A brilliant and offensive book
My generation--the tail-end of X, or early Millennials--grew up in a time of soft racism and racial inequality; we were also brought up to be tolerant and "color blind." Like most of my peers, I wouldn't be caught dead using the n-word (despite being a bit of a profanity connoisseur). I was taught that it's the most abhorrent of epithets--although I also grew up exposed to hip-hop artists and comedians who use the word with what seems like impunity.
The n-word issue has come up recently with the decision by NewSouth Books to release a new edition of Adventures of Huckleberry Finn. The 1884 Mark Twain novel has a long history of controversy and censorship, much of it involving its record 219 uses of the despised word. This new edition does away with the n-word word entirely: hoping to reach a broader audience and stave off controversy, the editors replaced it each time with the word "slave."
Everyone seems to have an opinion about this. Many think the new edition whitewashes the past. But editor Alan Gribben spoke compellingly to Publishers Weekly about his decision. Doing Huck Finn readings across Mississippi in 2009, Gribben encountered numerous teachers and other readers who lamented the barrier the n-word creates to teaching and enjoying this wonderful American novel.
Twain prefaces the book with a note about its many dialects, lest readers "suppose that all these characters were trying to talk alike and not succeeding." The n-word appears often because it was natural for a wide variety of white characters to use it; by writing in all these different voices, Twain demonstrates how pervasive dehumanizing language about African Americans was in the pre-Civil War South. Huck's own use of the word only makes his journey--up the river, into adolescence, toward freedom and understanding--more momentous and compelling.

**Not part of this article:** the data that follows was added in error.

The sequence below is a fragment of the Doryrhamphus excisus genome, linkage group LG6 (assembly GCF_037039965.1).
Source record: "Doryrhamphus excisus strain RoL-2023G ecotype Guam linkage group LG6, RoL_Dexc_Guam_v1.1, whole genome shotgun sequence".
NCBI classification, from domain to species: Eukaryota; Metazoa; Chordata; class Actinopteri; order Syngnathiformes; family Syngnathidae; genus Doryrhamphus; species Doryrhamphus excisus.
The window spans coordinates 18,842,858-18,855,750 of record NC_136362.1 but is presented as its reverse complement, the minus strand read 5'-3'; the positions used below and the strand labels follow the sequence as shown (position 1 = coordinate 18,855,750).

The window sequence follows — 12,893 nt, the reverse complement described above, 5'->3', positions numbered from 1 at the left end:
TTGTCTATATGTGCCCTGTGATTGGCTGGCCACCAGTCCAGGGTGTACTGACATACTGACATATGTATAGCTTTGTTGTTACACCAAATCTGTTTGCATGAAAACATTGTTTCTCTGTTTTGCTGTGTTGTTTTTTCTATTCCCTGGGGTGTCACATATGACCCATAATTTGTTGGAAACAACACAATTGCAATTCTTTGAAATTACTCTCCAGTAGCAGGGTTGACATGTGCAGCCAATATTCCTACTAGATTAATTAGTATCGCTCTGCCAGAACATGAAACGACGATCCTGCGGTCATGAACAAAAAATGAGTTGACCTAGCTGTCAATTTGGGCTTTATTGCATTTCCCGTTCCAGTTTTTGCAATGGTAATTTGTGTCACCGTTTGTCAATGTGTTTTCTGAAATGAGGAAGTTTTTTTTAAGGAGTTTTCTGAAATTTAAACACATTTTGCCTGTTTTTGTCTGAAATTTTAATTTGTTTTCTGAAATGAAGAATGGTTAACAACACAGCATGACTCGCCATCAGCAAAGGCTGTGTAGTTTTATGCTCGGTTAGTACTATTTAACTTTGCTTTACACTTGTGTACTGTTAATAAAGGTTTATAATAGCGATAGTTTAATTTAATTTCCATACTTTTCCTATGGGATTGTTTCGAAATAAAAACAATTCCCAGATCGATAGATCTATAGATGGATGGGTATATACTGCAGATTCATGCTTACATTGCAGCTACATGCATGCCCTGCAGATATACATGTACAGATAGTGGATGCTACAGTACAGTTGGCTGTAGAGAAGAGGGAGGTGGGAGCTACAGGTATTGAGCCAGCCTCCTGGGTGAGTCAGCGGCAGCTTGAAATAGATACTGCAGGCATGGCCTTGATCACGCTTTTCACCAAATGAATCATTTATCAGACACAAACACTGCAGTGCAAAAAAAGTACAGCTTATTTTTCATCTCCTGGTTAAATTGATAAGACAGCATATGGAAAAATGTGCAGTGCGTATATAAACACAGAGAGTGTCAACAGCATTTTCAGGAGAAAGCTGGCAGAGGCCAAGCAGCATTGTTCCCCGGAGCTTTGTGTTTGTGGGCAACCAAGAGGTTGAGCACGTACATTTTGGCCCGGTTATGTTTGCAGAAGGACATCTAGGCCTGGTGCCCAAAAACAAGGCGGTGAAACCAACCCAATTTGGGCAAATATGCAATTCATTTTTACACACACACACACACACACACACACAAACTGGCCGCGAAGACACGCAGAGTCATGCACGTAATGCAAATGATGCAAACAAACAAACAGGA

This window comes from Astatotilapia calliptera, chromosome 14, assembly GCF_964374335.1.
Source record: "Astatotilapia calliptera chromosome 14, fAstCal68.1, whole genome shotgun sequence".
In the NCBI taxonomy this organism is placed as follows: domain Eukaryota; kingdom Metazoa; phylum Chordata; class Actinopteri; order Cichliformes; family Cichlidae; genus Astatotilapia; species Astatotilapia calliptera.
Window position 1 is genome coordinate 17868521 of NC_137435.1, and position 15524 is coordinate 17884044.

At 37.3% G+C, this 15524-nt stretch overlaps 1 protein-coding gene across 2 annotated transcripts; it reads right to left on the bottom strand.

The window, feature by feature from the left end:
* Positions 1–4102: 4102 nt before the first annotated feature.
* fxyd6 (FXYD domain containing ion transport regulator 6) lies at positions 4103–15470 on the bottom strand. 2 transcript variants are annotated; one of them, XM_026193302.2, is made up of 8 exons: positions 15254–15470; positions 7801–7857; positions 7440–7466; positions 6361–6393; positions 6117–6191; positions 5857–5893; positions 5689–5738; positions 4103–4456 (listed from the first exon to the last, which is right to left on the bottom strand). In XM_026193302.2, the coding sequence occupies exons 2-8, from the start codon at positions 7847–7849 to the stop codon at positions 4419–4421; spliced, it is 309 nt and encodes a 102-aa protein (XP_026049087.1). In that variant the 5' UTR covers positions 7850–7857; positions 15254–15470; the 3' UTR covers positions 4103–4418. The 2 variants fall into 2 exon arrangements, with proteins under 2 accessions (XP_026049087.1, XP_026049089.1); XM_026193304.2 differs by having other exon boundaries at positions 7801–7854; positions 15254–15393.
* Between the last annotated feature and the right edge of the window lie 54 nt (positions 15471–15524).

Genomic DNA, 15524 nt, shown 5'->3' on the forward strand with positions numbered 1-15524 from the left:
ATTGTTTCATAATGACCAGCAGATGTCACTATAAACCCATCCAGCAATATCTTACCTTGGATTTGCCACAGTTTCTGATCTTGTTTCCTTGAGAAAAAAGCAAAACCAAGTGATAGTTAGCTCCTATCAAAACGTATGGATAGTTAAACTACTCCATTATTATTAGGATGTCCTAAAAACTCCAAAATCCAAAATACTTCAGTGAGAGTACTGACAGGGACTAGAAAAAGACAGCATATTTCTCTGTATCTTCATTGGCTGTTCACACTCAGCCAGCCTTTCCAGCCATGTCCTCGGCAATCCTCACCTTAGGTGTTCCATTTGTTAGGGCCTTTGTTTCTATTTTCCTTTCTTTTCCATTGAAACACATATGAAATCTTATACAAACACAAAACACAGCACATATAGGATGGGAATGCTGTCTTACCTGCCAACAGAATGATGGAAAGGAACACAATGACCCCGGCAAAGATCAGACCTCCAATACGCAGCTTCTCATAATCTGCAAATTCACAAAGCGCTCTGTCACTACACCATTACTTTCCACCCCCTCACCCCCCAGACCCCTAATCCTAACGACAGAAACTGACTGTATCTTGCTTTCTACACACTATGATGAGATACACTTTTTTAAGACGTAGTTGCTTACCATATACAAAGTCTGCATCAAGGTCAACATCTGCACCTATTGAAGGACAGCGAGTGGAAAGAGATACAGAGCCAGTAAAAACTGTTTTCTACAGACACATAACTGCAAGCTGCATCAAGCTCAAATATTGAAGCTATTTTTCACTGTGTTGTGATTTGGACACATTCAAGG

But Huck's voice is not Twain's--and not everybody gets this. I know teachers who echo Gribben's concerns. Whenever my sister, who's taught at several high schools with mostly nonwhite students, assigns a book focused on race issues (whether it's Twain or Sherman Alexie), she struggles with the fact that teenagers aren't used to distinguishing between narrators and authors. She's been called "racist" more than once. She cries each time.
Preachers know the difficulty of using texts with violent imagery or troubling language. I was reading the story of Jael's assassination of Sisera in church recently, and my eyes went immediately to the nine-year-old in the second pew. I edit Martin Luther King Jr.'s writings when I read them in worship--despite the feelings of foreboding and hubris this creates--because I can't bring myself to say the word "negro" from the pulpit and risk validating it for others.
The current book-club staple The Help tells of African-American women who work as domestics in the 1960s. In her review of the book, Sandhya Jha notes that though it's intended to be uplifting and mildly subversive and includes little offensive language, The Help still rubs many people the wrong way.
Twain wrote a brilliant novel that manages to be satire and epic and coming-of-age story all at once--and that uses the n-word 219 times. Michael Chabon highlights how painful and complicated it is to navigate the book; his essay challenges all parents to engage their children in conversation.
I wish these discussions were taking place in classrooms and churches. I wish it were easier for Christians to talk about satire and truth, our troubling histories and human brokenness, our enduring need for grace to change us. I wish we could read the Bible with the critical voracity--with passion and deep inquiry, the awareness of what is hurtful and what is transcendent--that some have brought to the debate over Huck Finn.